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Spring in Marietta

Sunday, April 27, 2008

It’s spring in Marietta.

The deciduous magnolias dance in the breeze, their softly perfumed flowers blowsy and extravagant. This time of year, I drive slowly down Marietta’s brick streets, marveling at the sometimes perfect pairing of house to tree. This is one such, a gracious cream-colored house with a rosy magnolia confection gracing its flank. Oh, perfection.

The petals remind me of a fawn’s ear, delicately veined in pink.
Inside, the zillion stamens proclaim its tribe: the Ranales, or magnolias. They include tulip trees, sweet bays, Carolina pineapple bush, and the classic Magnolia grandiflora of Tara. Summer afternoons in Virginia, I’d bury my nose in the creamy, waxen flowers of our shiny-leaved grandiflora, vying for perfume with orange and black beetles. I can still recall the scent, though the tree has long since been cut down.I'm posting this from the parking lot of Curley's Motel in the Upper Peninsula of Michigan. I'm so busy taking pictures of birds up here that I haven't taken time to download any. I don't know when I'll get Net access again (I'm poaching at Curley's), so I decided to post this Sunday afternoon as I'll be traveling all day Monday.

Despite the frantic nature of my previous post, I began having fun the minute I got behind the wheel on the way to the airport on Friday. It is ever thus with big trips--the preparation is awful, but the trip itself almost erases that angst. If I didn't have so many other cherished life forms depending on me for so many things, it might not be so hard to get away. Talks went great. Whitefish Point Bird Observatory Spring Fling Festival, really fun. Terrific, kind people. Sleeping like a rock. Go figure. I guess I have to go to the Upper Peninsula to get some sleep.

Weather report from the U.P.: 38, snow squalls, peeks of sun. Don't want to guess the wind chill factor. Seen today: northern goshawk, long-eared owl, saw-whet owl. Common loons in breeding plumage. Yeah. This isn't Marietta. I have worn absolutely everything I packed--four layers including long underwear, two hats, two pairs of gloves. Off to find lunch at a restaurant near a spectacular high falls. You'll see it all in time.

Crazy moment: Cellphone rang while I was watching a common loon in breeding plumage powering by my frigid perch on a hawk observation platform. It was Bill, watching a least tern from his platform at So. Padre I. in Texas, thinking about me.

Life is good again.


Julie, so glad things are going well and you are enjoying yourself. After your last post...
Once you've had a taste of spring it feels even colder when the temps are down. Good birding!

Sweet. You were both perched in different places across the country. I'm glad you are having fun and sleeping like a log again. No worries! Have fun!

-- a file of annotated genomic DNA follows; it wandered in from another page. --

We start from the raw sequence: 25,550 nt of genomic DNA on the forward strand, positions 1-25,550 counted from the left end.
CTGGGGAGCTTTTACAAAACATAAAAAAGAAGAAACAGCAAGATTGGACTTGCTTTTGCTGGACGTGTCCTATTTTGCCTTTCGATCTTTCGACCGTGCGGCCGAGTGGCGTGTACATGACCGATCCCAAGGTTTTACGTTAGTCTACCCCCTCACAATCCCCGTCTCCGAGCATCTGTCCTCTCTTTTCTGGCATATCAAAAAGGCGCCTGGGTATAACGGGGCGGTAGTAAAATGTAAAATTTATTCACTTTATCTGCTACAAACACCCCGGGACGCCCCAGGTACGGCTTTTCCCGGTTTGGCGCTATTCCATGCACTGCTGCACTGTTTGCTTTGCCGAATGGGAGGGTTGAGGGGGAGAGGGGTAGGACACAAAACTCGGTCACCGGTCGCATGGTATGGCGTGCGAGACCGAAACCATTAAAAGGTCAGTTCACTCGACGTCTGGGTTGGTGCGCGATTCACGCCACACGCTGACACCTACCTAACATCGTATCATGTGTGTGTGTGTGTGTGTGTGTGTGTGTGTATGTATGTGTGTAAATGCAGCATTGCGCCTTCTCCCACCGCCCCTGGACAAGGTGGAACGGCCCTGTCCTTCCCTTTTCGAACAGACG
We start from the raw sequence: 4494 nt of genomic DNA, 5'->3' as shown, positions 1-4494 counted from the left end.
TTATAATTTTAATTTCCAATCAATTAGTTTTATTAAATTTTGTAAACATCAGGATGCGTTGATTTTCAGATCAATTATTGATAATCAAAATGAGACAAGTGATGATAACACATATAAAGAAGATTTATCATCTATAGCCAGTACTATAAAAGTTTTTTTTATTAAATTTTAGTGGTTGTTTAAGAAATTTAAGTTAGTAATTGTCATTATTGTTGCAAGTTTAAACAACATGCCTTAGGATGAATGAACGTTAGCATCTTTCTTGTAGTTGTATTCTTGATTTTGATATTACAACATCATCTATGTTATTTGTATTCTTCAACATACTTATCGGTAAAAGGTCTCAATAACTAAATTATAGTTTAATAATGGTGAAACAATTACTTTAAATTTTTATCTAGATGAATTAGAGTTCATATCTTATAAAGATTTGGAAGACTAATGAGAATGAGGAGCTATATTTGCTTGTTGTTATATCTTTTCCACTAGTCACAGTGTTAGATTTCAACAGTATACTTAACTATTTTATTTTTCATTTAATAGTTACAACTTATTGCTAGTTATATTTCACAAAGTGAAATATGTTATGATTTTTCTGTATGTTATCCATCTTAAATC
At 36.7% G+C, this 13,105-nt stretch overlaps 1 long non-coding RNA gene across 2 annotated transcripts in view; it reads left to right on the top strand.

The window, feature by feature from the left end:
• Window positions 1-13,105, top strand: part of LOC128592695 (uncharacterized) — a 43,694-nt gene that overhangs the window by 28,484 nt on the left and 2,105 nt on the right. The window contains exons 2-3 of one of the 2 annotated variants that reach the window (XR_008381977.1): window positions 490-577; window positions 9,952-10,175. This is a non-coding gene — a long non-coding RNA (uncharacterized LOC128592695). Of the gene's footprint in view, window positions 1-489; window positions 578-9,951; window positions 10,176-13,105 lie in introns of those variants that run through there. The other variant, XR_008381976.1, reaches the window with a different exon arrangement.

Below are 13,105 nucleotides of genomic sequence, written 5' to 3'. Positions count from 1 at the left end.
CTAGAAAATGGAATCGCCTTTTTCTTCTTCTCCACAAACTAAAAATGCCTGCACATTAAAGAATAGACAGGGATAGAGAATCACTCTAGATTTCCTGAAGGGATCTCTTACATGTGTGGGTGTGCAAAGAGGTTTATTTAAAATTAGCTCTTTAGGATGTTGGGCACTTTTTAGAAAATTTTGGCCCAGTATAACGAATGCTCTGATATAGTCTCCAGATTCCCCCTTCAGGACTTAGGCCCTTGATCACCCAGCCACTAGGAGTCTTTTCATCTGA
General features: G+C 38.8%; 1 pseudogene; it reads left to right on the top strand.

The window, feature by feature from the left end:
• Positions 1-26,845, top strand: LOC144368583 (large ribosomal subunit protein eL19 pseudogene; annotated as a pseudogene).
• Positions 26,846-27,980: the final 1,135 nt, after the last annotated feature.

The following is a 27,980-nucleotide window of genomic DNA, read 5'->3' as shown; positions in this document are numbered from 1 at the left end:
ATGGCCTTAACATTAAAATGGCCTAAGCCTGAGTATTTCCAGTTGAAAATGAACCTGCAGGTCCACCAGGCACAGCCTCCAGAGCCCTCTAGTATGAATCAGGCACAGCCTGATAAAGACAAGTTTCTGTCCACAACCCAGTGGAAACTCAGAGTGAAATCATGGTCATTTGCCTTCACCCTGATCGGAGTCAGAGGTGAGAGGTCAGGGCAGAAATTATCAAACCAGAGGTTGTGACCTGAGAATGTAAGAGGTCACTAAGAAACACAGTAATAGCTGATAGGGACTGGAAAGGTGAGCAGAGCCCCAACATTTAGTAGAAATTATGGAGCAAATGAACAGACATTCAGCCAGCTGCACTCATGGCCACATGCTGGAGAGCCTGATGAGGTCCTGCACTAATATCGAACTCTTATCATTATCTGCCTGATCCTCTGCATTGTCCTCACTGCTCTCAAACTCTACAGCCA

Oooh, I can't WAIT to tell you all about my U.P. adventure. All fired up. Tons o' photos. Thanks for the nice wishes. In Sault St. Marie now, with internet in my room. No more sitting in the parking lot at Curley's Motel.

My goodness, you're almost in Canada! Just keep going a little further ...

Those magnolias are lovely, nothing like that in the Black Hills. Reminds me of my grandparents house on Lake Champlain, my grandfather had a saucer magnolia in the front yard, nearly encircled by tall cedar hedge creating a microclimate in the cold north country. When it blossomed it was a magical event for kids, we felt like we had been transported to some other planet. It looked just like those in your photos.
Caroline in South Dakota

It's been far too long since I saw a tulip tree in bloom. Although it's spring here in Albuquerque, it's just not quite the same.
Enjoy the U.P., eh!

I loved your mad rant -- as you can imagine with the travel -- have been there before. I know that place so well.

It was the magnolia blooms that charmed me out of the high desert and back to Oklahoma last spring. A big tease as the November ice storm took almost every single magnolia tree out of the ground. I saw not one in bloom this year -- your post is a timely reminder of the importance of planting native trees - none of the endimics were lost to the ice storm.

And guess where I am tonight -- Ojo Sarco - full of black-billed magpies and still calling your name. She's never looked more beautiful but still courting winter.

I wish you swift travels back home.

Yahoo! So nice to hear things are going well.

You sound like me, except that seems like too many layers. I would wear real shoes and not flip-flops, I promise.

Posting from Curley's Motel... almost sounds like an episode from the Twilight! Beautiful scenes of Marietta in the spring.
Have a safe journey home Julie. Can't wait to see the photos.

Julie, WPBO thanks you for your kind words - those spoken, written, and sung, We had a blast listening to stories and wisdom words. Birding was good too. Fill-up on the bird songs of May. Look forward to that next life bird.

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